The Abbey of Our Lady of Grace in Bricquebec is located in the middle of Normandy.  Since 1823, it has been home to a community of Trappist monks, famous for their pâtés, rillettes, potted meat, other meat terrines, and cheese.

Throughout its history, this abbey faced many misfortunes, fires, and other epidemics, but always managed to remain.

Below is the eventful history of Our Lady of Bricquebec Abbey and its delicious pâtés!

The beautiful abbey of Our-Lady in Bricquebec under the sun / Divine Box

A quick history of the Bricquebec Abbey

It started in 1823 when Digosville parish priest Father Augustin Onfroy founded a community, animated by his desire of getting back to a monastic life.

The Bishop of Normandy agreed, but wanted the new abbey in the Diocese of Coutances, near Cherbourg, a region the French Revolution decimated. Fortunately, Providence watched over him, and a local resident offered Father Augustin a plot of land with three mills.

With this generous gift, the adventure began, and in 1824, twelve postulants already took the Trappist habit.

However, during the first 20 years, some monks left the abbey, others died of typhoid, and vocations decreased. Then in 1839, a fire burned the abbey and turned parts of the buildings into ashes. This was overall a very complicated beginning for our Norman brothers.

Thankfully, in 1860, vocations began flowing in again, and the number of on-site monks rose to 80!

Bricquebec Abbey was once again in the limelight, particularly in the 1870s, during the wars, when the monks welcomed and cared for many of the wounded.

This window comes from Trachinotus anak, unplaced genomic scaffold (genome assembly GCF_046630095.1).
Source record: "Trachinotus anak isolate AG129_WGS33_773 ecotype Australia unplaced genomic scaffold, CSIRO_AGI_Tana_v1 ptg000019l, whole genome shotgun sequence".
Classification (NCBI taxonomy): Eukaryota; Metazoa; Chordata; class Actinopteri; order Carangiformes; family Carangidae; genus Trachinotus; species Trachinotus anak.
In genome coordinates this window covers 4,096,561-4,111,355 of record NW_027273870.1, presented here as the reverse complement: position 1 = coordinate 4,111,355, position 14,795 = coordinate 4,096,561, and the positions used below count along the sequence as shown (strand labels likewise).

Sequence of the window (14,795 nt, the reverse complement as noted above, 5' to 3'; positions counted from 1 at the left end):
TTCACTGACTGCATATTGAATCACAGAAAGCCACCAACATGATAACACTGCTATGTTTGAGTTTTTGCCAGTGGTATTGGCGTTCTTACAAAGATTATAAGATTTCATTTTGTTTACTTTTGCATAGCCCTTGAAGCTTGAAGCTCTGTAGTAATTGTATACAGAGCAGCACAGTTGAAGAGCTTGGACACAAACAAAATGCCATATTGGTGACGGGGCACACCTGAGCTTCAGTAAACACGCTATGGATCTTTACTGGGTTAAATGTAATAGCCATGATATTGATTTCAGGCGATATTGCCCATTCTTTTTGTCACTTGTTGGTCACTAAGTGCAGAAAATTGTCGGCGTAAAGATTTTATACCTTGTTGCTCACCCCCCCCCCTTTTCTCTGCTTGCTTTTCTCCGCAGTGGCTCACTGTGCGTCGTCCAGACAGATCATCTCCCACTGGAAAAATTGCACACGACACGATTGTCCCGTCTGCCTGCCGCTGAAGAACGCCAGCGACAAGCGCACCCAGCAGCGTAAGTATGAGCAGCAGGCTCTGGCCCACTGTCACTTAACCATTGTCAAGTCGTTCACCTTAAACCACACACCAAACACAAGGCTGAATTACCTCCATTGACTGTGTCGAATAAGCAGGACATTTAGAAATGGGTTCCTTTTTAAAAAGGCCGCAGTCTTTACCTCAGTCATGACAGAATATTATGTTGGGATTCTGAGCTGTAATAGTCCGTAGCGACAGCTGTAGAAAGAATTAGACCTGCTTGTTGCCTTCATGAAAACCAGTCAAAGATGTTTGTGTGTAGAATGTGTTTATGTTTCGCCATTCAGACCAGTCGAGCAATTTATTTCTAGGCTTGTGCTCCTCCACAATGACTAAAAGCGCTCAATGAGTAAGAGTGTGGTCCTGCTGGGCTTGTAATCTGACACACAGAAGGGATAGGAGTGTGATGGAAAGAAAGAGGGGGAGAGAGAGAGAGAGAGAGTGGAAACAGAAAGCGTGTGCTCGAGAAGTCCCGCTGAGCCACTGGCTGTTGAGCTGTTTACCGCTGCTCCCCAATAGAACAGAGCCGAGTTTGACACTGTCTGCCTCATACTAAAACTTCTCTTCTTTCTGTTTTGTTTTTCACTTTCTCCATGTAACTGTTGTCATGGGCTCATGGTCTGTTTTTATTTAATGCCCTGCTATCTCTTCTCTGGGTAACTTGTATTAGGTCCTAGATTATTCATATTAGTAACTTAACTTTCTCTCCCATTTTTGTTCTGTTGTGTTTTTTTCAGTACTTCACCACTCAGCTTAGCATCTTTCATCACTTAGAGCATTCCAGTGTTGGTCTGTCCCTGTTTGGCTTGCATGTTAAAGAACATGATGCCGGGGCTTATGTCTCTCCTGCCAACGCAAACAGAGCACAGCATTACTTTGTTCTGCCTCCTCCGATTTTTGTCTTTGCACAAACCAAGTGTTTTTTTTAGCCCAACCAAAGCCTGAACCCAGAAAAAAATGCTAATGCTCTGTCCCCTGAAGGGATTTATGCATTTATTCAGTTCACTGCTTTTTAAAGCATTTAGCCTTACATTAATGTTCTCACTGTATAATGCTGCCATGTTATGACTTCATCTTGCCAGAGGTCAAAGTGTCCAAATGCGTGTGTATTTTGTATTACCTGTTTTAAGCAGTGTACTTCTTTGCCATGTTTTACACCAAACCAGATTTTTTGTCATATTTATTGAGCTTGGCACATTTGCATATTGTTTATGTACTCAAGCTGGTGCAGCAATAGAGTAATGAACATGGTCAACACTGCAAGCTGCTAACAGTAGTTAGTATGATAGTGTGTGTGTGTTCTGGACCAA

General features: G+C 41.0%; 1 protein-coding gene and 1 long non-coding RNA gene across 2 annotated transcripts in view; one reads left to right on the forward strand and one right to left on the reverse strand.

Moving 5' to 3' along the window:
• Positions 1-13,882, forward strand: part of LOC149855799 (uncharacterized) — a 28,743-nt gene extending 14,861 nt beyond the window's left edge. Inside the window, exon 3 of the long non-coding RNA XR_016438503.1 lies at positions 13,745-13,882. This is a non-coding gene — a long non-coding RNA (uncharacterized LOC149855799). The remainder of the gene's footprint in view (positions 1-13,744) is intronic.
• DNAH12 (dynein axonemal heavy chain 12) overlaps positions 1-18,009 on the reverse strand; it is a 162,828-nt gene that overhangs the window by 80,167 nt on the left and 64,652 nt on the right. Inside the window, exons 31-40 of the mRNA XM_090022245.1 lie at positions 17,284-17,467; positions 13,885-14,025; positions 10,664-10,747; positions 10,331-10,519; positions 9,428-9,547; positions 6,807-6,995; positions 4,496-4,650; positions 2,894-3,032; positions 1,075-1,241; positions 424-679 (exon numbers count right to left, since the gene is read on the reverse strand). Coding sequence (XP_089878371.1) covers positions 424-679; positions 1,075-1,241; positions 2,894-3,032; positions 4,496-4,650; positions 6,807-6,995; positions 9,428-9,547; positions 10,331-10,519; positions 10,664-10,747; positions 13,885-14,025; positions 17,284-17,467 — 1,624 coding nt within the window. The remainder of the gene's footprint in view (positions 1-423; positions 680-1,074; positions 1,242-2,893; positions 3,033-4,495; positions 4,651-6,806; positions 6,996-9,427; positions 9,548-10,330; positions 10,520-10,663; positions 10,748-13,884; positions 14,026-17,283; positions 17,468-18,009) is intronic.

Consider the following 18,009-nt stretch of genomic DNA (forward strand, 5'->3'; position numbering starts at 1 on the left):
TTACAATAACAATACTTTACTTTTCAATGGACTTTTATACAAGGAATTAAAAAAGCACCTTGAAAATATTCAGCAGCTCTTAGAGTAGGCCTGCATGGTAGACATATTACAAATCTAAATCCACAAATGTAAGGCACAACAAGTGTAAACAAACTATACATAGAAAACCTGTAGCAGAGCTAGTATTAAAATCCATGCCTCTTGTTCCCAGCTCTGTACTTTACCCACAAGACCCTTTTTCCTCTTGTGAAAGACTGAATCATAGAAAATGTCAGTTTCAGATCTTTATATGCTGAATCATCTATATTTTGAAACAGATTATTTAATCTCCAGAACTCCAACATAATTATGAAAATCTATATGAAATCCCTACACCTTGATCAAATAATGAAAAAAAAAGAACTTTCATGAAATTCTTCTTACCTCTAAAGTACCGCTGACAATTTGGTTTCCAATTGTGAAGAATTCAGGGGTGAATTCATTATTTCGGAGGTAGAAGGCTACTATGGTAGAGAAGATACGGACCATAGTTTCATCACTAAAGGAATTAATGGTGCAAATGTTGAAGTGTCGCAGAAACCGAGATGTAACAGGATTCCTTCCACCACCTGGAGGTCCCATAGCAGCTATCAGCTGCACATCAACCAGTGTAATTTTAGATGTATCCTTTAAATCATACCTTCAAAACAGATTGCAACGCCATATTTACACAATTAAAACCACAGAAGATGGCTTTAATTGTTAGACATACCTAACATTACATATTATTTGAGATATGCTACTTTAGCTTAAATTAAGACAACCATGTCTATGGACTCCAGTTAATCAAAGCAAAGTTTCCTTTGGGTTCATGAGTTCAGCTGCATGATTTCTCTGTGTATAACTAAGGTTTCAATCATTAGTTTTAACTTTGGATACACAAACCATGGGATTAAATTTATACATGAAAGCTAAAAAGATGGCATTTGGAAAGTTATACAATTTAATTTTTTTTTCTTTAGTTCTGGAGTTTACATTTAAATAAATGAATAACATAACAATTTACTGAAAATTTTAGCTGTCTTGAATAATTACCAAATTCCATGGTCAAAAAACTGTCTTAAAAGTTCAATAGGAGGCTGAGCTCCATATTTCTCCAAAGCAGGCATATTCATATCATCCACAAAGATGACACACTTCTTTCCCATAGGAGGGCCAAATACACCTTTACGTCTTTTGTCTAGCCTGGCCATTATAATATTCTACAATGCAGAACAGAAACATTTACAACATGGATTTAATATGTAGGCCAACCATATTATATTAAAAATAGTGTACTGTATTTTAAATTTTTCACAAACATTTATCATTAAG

This was a period of real revival for the abbey, which provided a living for more than 200 families in the surrounding area, thanks to its agricultural production.

Indeed, the brothers now maintain a large farm and two mills, raise chickens, cows, and pigs, make a cheese that is rapidly gaining in reputation, as well as good bread, thanks to the flour from their mills.

Everything is going well!

Old drawing of La Trappe of Bricquebec, in its early days / La Trappe de Bricquebec

The world wars did not spare the monks

When World War I broke out, the monks took in about 700 wounded soldiers. Therefore, they no longer had time to look after their farming activities. As a result, at the end of the war, the abbey was left without a penny.

Second, during World War II, it was no longer the infirm, but up to 300 German soldiers occupying abbey. Even the Liberation was not a happy time for them. Due to the dairy crisis, they had no other choice but to sell their brand of cheese, La Trappe de Bricquebec!

Since that time, vocations diminished, and the average age of the community gradually increased.

Father Marc’s pâtés

In 1969, the community was revived by Father Marc, a farmer’s son. He was determined to relaunch the agricultural activity, and set up a pigsty with 40 sows, without knowing much about it.

But that’s not all – he also launched a new brand called “Les Charcuterie de la Trappe.”

It generated money for the community and allowed them to live and continue their lives of prayer and work in decent conditions.

As for their operating conditions, the brothers take good care in respecting the animals and their environment. Thus, the pigs are raised in the open air, and their food is 100 percent vegetarian.

Today, at 86 years old, Father Marc still runs the charcuterie.

The rest of the community is not involved in production, which has been entrusted to a small business next to the abbey. One may ask: what is the speciality of the workshop under Father Marc’s orders? Of course it is Father Marc’s pâté!

Father Marc caring for his free-range sows © Bricquebec Abbey

Click here to learn more about Father Mark’s products at Bricquebec Abbey.

What do you think of the abbey’s story?

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[See also: Inside the Hidden Monastic Life of France’s Jelly-Making Benedictine Monks]

[See also: How a 1000-Year-Old Abbey Survived War & Destruction – The Amazing Way the Monks Live Now]

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